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  • Writer's pictureSunil Rawat

9960 Subcarriers of VOR

VHF Omni-Range (VOR) is the internationally recognised short range navigational aid.

The principle of operation is that two independent 30 Hz modulations are impressed on a VHF ground station radio transmission in the 112.0 MHz to 117.9 MHz band.

These two modulations are known as the reference and variable phases and their difference in phase, measured in degrees, as received at any remote station, corresponds to the bearing of that station with respect to magnetic north.

The variable phase is a 30 Hz amplitude modulation whilst the reference phase consists of a 30 Hz frequency modulation impressed on a 9960 Hz amplitude modulated sub-carrier.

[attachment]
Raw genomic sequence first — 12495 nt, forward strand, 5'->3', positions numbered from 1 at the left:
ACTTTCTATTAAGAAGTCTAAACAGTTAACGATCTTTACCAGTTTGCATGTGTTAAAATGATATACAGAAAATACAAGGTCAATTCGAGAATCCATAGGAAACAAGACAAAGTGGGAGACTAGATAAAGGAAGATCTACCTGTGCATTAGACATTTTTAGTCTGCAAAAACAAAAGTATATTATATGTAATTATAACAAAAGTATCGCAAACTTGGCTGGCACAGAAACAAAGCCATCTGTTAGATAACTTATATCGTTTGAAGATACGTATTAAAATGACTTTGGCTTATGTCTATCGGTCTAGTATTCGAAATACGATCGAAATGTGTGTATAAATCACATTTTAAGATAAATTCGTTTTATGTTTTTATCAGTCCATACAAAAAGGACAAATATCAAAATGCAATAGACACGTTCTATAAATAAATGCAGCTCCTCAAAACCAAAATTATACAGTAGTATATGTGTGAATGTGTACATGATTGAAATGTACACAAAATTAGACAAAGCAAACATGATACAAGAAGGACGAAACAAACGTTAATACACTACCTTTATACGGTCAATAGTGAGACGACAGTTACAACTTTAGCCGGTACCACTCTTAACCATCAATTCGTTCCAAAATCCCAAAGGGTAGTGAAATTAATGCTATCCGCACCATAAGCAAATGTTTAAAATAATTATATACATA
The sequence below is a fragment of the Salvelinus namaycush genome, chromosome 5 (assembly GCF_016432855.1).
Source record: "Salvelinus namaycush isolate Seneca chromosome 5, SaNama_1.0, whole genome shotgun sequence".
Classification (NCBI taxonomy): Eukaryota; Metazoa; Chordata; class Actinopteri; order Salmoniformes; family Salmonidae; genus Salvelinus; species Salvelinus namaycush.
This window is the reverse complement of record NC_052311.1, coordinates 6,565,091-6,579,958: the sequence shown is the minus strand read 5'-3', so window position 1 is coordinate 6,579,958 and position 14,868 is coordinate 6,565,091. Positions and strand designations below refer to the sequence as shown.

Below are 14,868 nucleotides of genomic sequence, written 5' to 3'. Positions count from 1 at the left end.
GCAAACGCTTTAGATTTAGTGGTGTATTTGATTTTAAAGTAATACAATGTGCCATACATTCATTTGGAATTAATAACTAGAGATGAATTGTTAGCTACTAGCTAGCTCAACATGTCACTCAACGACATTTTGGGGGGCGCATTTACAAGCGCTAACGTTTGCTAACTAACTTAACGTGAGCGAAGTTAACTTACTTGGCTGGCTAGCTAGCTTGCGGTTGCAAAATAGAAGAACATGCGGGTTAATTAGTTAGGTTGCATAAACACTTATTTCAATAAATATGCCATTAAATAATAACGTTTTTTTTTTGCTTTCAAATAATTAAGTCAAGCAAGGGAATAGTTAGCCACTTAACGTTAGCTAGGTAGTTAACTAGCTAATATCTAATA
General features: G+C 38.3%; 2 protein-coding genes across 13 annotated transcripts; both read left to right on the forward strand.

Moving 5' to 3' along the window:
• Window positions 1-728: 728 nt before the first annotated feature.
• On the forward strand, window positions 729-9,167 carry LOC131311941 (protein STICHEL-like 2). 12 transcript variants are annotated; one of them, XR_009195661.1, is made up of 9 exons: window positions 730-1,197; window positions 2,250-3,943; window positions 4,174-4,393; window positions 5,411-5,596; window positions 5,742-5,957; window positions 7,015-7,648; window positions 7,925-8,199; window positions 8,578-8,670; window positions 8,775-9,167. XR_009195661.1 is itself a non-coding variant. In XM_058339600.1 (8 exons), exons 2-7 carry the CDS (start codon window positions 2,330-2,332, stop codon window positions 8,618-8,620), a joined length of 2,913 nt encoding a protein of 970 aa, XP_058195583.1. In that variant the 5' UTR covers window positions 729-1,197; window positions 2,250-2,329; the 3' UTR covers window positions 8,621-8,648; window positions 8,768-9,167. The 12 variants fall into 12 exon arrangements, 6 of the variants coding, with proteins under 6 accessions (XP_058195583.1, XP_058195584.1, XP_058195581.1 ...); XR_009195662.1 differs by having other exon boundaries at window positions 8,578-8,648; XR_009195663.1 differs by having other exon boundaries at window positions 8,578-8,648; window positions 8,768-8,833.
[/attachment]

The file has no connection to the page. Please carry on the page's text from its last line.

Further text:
How is the 9960 Hz Signal Produced ?

The most basic form of reference phase generator consists of a metal wheel mounted on a shaft and which has 332 teeth cut around its circumference. Mounted closely adjacent to these teeth is an electromagnetic pick-up which gives an electrical output each time a tooth passes by its head. If the wheel is rotated at 1800 rpm the output will therefore be at 9960 Hz, i.e. the reference sub-carrier frequency.

Conventional VOR Schematic

The teeth, however, are arranged in a somewhat staggered manner and this irregularity imparts a cyclic variation of between 9480 Hz and 10440 Hz on the output frequency, the actual frequency being dependent on the instantaneous position of the toothed wheel. This circuit is commonly called a tone wheel generator.


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